Though the focus of this website is reviews and commentary, I get a lot of comics-related news releases. It’s understandable that my e-mail address would find its way onto certain distribution lists. I get specific requests for publicity on the site, which I decline, since it’s outside the mission I’ve set out for Eye on Comics. So it was no big deal when a news release about a graphic novel from Head Press Publishing popped up in my inbox. I scanned it quickly, and I was immediately struck by the fact that it begged so many questions and didn’t hold water even on the most cursory glance.
The news release is titled “EYE WITNESS: RISE OF THE APOSTLE FINALIST FOR NATIONAL BOOK AWARD.” The first thing that struck me as odd was the fact that I’d never head of Eye Witness: Rise of the Apostle. While I admit that I don’t know the details about every single title published by major, smaller or even indy publishers in the realm of comics, I do keep up enough on industry news to recognize the titles of much lauded and noteworthy releases. Not only hadn’t I heard of Rise of the Apostle, but it’s apparently the third installment in a series of four “award-winning” graphic novels.
Quoting the news release:
“ForeWord Magazine, just announced that the third book in Robert James Luedke’s, Eye Witness series…Rise of the Apostle….is a finalist in the category of Graphic Novels in their 2008 Book of the Year Awards. This is the second industry honor to come to Luedke’s, Rise of the Apostle…which has already won The 2008 National Best Book Award (for Graphic Novels), sponsored by USABookNews.com.”
I have to admit that the poor grammar and punctuation served as red flags as well. And as I was questioning what Rise of the Apostle was, I also started to ask what ForeWord Magazine‘s book awards were as well. The Head Press news release continues:
“More than 1,400 books were entered in 61 categories for FOREWORD MAGAZINE’S annual book awards. These were narrowed to 668 finalists from 376 publishers. These books represent some of the best work coming from today’s independent press community! The winners will be determined by a panel of librarians and booksellers, selected from FOREWORD’S readership. Gold, Silver, and Bronze winners, as well as Editor’s Choice Prizes for Fiction and Nonfiction will be announced at a special program at BookExpo America at the Javits Center in New York City on May 29, 2009. The winners of the two Editor’s Choice Prizes will be awarded $1,500 each. The ceremony is open to all BEA attendees.”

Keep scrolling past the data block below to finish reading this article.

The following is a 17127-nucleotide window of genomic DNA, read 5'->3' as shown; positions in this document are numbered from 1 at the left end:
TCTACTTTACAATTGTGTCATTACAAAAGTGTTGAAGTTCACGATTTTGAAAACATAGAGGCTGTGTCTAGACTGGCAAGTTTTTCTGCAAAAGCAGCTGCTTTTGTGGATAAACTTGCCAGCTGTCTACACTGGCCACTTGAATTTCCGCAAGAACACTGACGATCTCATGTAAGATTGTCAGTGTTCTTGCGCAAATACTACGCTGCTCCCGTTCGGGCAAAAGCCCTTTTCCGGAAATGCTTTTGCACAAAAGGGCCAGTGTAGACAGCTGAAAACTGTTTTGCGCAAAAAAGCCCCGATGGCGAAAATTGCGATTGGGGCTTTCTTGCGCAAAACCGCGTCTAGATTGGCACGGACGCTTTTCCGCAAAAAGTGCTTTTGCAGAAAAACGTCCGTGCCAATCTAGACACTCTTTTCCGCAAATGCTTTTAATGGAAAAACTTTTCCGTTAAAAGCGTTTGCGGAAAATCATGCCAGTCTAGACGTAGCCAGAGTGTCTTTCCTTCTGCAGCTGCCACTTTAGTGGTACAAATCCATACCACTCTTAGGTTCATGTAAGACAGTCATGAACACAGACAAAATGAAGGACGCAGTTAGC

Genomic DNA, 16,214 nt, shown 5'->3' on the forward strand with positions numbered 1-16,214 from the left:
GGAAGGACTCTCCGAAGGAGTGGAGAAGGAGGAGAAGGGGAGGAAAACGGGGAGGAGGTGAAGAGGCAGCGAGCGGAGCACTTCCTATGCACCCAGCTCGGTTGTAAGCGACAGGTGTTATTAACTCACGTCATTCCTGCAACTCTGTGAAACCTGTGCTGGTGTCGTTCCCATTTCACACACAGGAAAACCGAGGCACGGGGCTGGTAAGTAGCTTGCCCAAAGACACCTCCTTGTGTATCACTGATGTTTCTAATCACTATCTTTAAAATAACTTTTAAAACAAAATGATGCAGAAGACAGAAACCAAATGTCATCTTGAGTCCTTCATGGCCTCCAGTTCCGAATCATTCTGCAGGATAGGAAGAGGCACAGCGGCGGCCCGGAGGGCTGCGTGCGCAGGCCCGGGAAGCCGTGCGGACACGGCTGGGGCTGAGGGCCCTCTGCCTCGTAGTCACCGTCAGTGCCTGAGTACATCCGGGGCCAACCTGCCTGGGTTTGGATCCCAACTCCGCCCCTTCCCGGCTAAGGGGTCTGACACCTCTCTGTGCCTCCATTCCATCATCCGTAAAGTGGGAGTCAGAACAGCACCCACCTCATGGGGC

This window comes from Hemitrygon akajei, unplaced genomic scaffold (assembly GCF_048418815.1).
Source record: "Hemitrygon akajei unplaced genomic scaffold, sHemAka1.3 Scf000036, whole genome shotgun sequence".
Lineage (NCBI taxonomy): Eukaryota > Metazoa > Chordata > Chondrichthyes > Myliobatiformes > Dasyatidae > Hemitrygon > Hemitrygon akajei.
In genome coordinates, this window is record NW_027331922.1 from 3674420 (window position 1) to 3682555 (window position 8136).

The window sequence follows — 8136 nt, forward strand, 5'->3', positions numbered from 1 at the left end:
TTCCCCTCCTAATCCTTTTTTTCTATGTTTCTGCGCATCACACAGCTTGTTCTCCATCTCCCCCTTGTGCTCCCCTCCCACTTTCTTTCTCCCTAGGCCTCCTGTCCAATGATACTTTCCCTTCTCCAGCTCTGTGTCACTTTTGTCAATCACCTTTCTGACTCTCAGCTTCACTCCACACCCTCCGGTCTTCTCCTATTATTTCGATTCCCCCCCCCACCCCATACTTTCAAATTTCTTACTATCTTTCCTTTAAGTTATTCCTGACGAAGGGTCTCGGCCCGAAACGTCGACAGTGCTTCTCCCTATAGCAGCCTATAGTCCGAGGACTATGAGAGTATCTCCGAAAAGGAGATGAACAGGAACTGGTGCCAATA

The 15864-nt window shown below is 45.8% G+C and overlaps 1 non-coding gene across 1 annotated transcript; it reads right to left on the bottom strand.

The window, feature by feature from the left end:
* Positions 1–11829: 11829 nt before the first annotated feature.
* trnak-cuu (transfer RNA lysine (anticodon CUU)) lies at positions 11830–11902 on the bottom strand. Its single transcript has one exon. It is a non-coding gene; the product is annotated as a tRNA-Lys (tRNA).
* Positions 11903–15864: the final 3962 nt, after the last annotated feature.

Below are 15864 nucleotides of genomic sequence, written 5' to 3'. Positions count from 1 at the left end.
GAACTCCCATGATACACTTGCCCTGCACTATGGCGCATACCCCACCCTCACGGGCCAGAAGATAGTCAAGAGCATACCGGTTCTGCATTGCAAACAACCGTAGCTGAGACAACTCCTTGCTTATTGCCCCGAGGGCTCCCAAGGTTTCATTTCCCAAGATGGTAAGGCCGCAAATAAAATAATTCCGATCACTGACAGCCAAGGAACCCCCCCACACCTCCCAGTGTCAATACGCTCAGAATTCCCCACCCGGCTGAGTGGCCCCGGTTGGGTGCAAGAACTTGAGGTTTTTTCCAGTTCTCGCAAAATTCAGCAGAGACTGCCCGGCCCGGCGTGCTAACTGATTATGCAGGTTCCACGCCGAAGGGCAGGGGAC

The fact that the winners will be announced at an established book industry event brings some credibility to these awards, as do the cash prizes. I turned to ForeWord‘s website to find out what other graphic novels made the cut. In addition to Eye Witness, up for the ForeWord’s 2008 graphic-novel award are:
Good and Evil, by Michael Pearl, published No Greater Joy Ministries
Gunnerkrigg Court, by Tom Siddell, Archaia Studios Press
No Girls Allowed, by Susan Hughes, published by Kids Can Press
One Thousand Years of Manga, by Brigitte Koyama-Richard Flammarion, distributed by Rizzoli New York
The Clockwork Girl, by Sean O’Reilly and Kevin Hanna, published by Arcana Studios
The Grand Inquisitor, by John Zmirak, published by The Crossroad Publishing Company
The Spirit: A Pop-Up Graphic Novel, by Will Eisner, published by Insight Editions
I recognize a couple of titles and names. I’ve read an issue of The Clockwork Girl; while it was cute and entertaining, I think you’d be hard-pressed to find someone who would suggest it was among the best and most innovative independent releases of 2008.
So that begs the question: how does a book qualify for consideration for these awards? I found some important information on ForeWord‘s Wikipedia page. It states:
“ForeWord holds an annual contest, the Book of the Year Awards. Self-published books and those from small, independent, and university presses published between January and December of the contest year are eligible and can be entered for a small fee.”